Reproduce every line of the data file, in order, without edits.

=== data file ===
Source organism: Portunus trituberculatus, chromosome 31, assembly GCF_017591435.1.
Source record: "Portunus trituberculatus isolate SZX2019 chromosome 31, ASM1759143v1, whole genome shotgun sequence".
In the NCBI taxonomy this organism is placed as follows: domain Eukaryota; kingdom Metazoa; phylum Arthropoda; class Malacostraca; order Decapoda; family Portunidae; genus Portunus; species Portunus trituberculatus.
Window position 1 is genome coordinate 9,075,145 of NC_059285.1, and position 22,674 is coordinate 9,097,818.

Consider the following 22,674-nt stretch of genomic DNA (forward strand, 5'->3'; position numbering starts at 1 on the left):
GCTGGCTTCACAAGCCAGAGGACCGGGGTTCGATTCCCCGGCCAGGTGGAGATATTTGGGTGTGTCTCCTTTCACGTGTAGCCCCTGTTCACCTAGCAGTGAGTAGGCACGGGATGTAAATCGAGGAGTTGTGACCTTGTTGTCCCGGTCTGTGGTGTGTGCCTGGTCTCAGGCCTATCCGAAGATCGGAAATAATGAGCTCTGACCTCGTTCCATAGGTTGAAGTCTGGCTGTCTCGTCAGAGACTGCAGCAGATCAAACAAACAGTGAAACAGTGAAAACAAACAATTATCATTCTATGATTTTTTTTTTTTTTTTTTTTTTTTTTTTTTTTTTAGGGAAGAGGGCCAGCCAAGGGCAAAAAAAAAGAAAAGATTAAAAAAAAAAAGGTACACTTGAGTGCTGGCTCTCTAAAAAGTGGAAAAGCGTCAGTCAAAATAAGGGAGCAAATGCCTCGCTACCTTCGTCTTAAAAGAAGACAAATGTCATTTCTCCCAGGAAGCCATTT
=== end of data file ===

Source organism: Portunus trituberculatus, chromosome 31, assembly GCF_017591435.1.
Source record: "Portunus trituberculatus isolate SZX2019 chromosome 31, ASM1759143v1, whole genome shotgun sequence".
In the NCBI taxonomy this organism is placed as follows: domain Eukaryota; kingdom Metazoa; phylum Arthropoda; class Malacostraca; order Decapoda; family Portunidae; genus Portunus; species Portunus trituberculatus.
Window position 1 is genome coordinate 9,075,145 of NC_059285.1, and position 22,674 is coordinate 9,097,818.

Consider the following 22,674-nt stretch of genomic DNA (forward strand, 5'->3'; position numbering starts at 1 on the left):
GCTGGCTTCACAAGCCAGAGGACCGGGGTTCGATTCCCCGGCCAGGTGGAGATATTTGGGTGTGTCTCCTTTCACGTGTAGCCCCTGTTCACCTAGCAGTGAGTAGGCACGGGATGTAAATCGAGGAGTTGTGACCTTGTTGTCCCGGTCTGTGGTGTGTGCCTGGTCTCAGGCCTATCCGAAGATCGGAAATAATGAGCTCTGACCTCGTTCCATAGGTTGAAGTCTGGCTGTCTCGTCAGAGACTGCAGCAGATCAAACAAACAGTGAAACAGTGAAAACAAACAATTATCATTCTATGATTTTTTTTTTTTTTTTTTTTTTTTTTTTTTTTTTAGGGAAGAGGGCCAGCCAAGGGCAAAAAAAAAGAAAAGATTAAAAAAAAAAAGGTACACTTGAGTGCTGGCTCTCTAAAAAGTGGAAAAGCGTCAGTCAAAATAAGGGAGCAAATGCCTCGCTACCTTCGTCTTAAAAGAAGACAAATGTCATTTCTCCCAGGAAGCCATTT